You’ve probably heard the news by now – especially if you’re an iPhone user – that Apple admitted they do, in fact, slow down older iPhones with software updates. Of course, it isn’t as simple as that; they didn’t outright say that they slow down iPhones for no reason other than to get consumers to buy new iPhones, as many have suspected over the years. Rather, Apple claims that it’s purely preventative. Without the CPU throttling, the batteries in older phones can develop complications that cause the phone to shut down randomly.
On the one hand, I’m inclined to believe that does happen. My own sister recently complained that her iPhone 4S would randomly shut down despite her battery being at 30%.
On the other hand, I don’t think I’ve ever questioned that planned obsolescence was a common practice in the mobile industry. We’ve been conditioned since early on that smartphones need to be upgraded every two years. Once upon a time, these updates seemed necessary as smartphone technology rapidly progressed in those early days. Nowadays, it doesn’t feel as if they progress much more than incrementally. You know things are stagnant when manufacturers start to take features away just for the sake of change (yes, I’m talking about the headphone jack). Yet, somehow phones that are only one or two years old can feel like ancient relics because of how slow they’ve become, despite their blazing fast speeds when they were new out of the box not that long ago.
I’m not saying it’s right, but Apple certainly isn’t the only company doing it. They’re just the only company who has admitted to it, which is a real bummer because I’ve always liked the fact that iPhones are consistently supported by updates for three years. Now I question whether it’s worth keeping a phone updated for that long if they’re guaranteed to have a performance dip.
But then I also consider how my Android devices have been over the years. Consistent updates with Android devices are hit or miss, more often “miss” than “hit” in my experience. Even without the updates, however, my Android devices tend to slow down year after year. I always figured it was simply because the software was outdated. Sometimes a good old fashioned hard reset would fix the issue, but the slow down would return shortly after downloading any third-party apps, presumably because the apps are optimized for a newer operating system.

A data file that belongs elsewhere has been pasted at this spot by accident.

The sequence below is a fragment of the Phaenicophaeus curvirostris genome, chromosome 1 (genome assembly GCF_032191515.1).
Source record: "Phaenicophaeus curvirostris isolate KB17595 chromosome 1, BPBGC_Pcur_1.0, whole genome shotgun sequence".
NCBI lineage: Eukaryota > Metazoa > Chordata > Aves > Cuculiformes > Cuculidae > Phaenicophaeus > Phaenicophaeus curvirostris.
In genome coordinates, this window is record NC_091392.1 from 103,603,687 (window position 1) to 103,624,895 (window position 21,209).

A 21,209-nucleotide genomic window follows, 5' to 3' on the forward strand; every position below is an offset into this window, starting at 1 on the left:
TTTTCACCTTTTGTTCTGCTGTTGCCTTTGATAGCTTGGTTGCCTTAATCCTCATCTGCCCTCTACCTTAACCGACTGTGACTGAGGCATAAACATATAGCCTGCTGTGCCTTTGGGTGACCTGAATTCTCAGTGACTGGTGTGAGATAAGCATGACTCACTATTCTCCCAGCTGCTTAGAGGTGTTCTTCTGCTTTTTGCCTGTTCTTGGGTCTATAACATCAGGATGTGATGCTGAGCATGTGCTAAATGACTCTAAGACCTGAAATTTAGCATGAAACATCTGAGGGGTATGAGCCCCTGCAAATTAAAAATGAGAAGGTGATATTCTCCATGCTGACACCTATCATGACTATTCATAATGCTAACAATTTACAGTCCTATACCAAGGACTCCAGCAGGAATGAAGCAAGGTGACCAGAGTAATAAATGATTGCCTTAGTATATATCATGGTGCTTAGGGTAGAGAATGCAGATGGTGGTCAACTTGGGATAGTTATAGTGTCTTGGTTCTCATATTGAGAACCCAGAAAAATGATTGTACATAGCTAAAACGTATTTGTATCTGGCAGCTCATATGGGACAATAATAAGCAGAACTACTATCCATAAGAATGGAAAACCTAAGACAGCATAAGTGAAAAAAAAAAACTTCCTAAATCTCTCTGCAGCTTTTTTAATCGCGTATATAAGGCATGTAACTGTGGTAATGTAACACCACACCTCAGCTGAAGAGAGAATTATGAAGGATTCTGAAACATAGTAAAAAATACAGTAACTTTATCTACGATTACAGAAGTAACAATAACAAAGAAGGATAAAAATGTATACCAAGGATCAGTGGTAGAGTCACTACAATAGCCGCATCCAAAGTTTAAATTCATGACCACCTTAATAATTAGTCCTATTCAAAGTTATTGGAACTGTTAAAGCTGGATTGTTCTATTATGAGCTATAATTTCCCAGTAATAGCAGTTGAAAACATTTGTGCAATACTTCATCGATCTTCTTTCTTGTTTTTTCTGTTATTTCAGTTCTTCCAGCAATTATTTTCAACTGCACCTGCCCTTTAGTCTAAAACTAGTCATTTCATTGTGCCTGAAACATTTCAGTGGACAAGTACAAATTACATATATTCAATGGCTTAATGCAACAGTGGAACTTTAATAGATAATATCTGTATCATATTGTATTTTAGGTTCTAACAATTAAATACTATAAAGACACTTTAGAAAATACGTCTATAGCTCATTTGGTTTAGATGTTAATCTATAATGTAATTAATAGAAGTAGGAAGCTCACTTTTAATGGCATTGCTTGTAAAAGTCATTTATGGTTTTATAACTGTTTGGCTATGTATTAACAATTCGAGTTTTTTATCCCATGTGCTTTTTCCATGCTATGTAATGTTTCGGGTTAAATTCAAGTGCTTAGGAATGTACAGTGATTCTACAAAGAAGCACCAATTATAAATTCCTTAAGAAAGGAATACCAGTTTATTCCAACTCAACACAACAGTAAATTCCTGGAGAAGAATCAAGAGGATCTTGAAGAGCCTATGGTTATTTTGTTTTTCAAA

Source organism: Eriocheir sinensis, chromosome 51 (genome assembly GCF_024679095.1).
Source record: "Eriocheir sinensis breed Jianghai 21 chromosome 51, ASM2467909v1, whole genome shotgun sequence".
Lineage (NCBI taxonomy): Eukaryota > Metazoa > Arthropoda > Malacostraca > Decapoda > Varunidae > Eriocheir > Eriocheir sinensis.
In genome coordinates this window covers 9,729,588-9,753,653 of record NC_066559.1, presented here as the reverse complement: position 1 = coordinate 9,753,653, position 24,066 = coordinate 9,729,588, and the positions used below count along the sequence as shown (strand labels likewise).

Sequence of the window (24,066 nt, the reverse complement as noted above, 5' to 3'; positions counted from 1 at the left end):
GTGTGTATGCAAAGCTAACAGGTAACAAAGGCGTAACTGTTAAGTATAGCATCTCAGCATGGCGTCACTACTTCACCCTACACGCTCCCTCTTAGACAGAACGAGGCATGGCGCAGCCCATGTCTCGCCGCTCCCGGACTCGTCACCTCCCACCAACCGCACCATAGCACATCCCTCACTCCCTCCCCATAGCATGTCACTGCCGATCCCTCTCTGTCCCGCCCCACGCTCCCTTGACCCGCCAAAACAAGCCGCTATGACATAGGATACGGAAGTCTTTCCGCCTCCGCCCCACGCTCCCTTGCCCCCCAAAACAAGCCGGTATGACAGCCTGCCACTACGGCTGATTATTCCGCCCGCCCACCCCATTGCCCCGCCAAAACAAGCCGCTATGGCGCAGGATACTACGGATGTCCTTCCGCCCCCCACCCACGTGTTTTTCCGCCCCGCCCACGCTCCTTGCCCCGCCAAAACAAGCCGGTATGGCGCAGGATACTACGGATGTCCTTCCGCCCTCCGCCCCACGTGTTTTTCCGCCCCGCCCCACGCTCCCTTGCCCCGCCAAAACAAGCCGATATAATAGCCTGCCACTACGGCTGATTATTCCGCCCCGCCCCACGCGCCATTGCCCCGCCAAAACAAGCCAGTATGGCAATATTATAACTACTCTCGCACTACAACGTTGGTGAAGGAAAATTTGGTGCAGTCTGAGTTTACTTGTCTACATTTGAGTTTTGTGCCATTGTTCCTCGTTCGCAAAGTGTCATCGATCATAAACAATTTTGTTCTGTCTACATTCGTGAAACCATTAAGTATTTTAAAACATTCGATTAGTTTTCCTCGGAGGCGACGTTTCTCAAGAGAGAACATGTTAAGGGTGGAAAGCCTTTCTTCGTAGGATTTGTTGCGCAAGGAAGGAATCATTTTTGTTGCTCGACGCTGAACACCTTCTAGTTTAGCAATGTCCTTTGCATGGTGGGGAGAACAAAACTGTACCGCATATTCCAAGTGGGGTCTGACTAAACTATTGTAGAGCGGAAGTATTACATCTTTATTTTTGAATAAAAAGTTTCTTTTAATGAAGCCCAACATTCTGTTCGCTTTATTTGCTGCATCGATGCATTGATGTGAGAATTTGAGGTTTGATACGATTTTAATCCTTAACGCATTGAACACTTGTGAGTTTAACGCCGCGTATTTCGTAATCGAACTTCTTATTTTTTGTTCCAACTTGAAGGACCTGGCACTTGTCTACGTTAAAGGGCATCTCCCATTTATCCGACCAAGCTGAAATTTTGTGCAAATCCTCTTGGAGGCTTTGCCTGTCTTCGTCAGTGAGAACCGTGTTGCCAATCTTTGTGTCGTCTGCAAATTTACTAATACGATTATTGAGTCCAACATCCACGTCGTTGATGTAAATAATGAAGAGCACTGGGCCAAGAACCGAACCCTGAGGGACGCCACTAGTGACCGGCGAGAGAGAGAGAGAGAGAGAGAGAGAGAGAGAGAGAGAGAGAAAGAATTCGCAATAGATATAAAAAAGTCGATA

I can’t say I’m surprised, but I will admit I’m a little frustrated about this “revelation” if you can call it that. Apple’s reasoning behind slowing down their older iPhones is to preserve battery life, as battery deteriorates over time. Apple’s OS can detect when a battery has deteriorated past a certain point, thus throttling the CPU to reduce speeds to prevent the random shut downs. The fix? Replacing the battery with a new one, which most people won’t be able to do on their own because not only has Apple never made changing the battery easy, but new iPhones now have glass backs again. Not a good combination. Additionally, if anybody but Apple does any work on an iPhone, the warranty is voided. As a result, a lot of people probably just buy a new iPhone because they think their current phone is a hopeless case. So maybe it’s not outwardly a mission of planned obsolescence, but in a roundabout way, it kind of is.
With such a backlash coming from Apple’s confirmation, I wonder if it’s possible that the iPhone will come with a removable battery in the future. Probably not, but it seems like the easiest way to combat this problem. Plus, an iPhone with a removable battery would probably sell like mad.
Readers, what are your thoughts on this confirmation from Apple? Will you be switching manufacturers because of it, or will things remain unchanged for you?